Campusano has been a name-to-know prospect in this farm system for quite some time, as most believed he’d be contributing as an everyday backstop at Petco Park by now. He’s had his ups-and-downs throughout his professional career, particularly behind the plate, but he’s still extremely young, and continues to show flashes of impact-type production at the plate. Over the last two seasons, and 587 at-bats, at the Triple-A level, Campusano is slashing .300/.367/.513 with 27 home runs and 36 doubles.

Outside of those two, the Padres added four players in the recent MLB Draft that slot inside their own top-10 personally, all of which are pitchers. Their first-round selection was Georgia prep Dylan Lesko, who some have touted as one of the best high school pitching prospects in recent memory. Lesko underwent Tommy John surgery this spring, causing him to drop right into the Padres’ lap at 15th overall and sign for slightly under slot value at $3.9 million.

Regardless of the injury, Lesko’s talent is undeniable and it shouldn’t take him long to ascend to the top of this list once he’s fully healthy. He features a low-to-mid-90s fastball that’s ran into the upper-90s previously, pumping it around the zone with room to hold velocity as a 6-foot-2, 195-pound frame fills out. Lesko’s bread-and-butter pitch is a true swing-and-miss changeup, with darting tumble in the low-80s that projects as a plus, if not double-plus, pitch down the road. He’s improved the aptitude to spin his breaking ball as well, producing high raw spin and occasional raw, downer spin at upper-70s velocities. Once it’s all said-and-done, the Padres may have ultimately gotten one of the best values in the entire draft with Lesko.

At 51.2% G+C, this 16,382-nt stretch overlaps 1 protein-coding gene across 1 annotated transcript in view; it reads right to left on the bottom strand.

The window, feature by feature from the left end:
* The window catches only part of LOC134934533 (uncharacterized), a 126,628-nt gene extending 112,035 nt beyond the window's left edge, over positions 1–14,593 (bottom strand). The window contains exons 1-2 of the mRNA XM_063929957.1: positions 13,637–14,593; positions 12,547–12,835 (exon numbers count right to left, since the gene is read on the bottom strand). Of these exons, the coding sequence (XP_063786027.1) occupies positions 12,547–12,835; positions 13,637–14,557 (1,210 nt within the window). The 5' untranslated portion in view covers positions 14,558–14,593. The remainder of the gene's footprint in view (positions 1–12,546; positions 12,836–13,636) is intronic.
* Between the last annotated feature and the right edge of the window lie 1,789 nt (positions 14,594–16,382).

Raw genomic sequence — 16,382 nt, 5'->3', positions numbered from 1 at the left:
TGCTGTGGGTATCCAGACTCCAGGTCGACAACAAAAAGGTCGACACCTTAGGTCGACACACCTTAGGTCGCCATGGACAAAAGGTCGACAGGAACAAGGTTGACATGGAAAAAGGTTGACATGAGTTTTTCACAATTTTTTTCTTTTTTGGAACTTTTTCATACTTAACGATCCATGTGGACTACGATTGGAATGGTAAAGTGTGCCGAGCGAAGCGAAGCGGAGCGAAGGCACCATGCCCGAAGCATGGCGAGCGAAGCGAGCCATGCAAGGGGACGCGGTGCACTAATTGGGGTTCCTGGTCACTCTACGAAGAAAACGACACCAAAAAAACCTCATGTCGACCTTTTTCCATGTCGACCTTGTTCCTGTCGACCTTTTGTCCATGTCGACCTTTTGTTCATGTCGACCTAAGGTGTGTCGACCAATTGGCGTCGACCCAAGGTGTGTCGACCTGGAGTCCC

Their second pick from July’s draft checks in below Lesko at fourth overall in left-handed pitcher Robby Snelling. The 6-foot-3, 210-pound southpaw was a dual-sport standout at the high school level and his commitment to NCAA powerhouse LSU pushed up his asking price, causing Preller and company to dishout a $3 million overslot bonus to ink him up.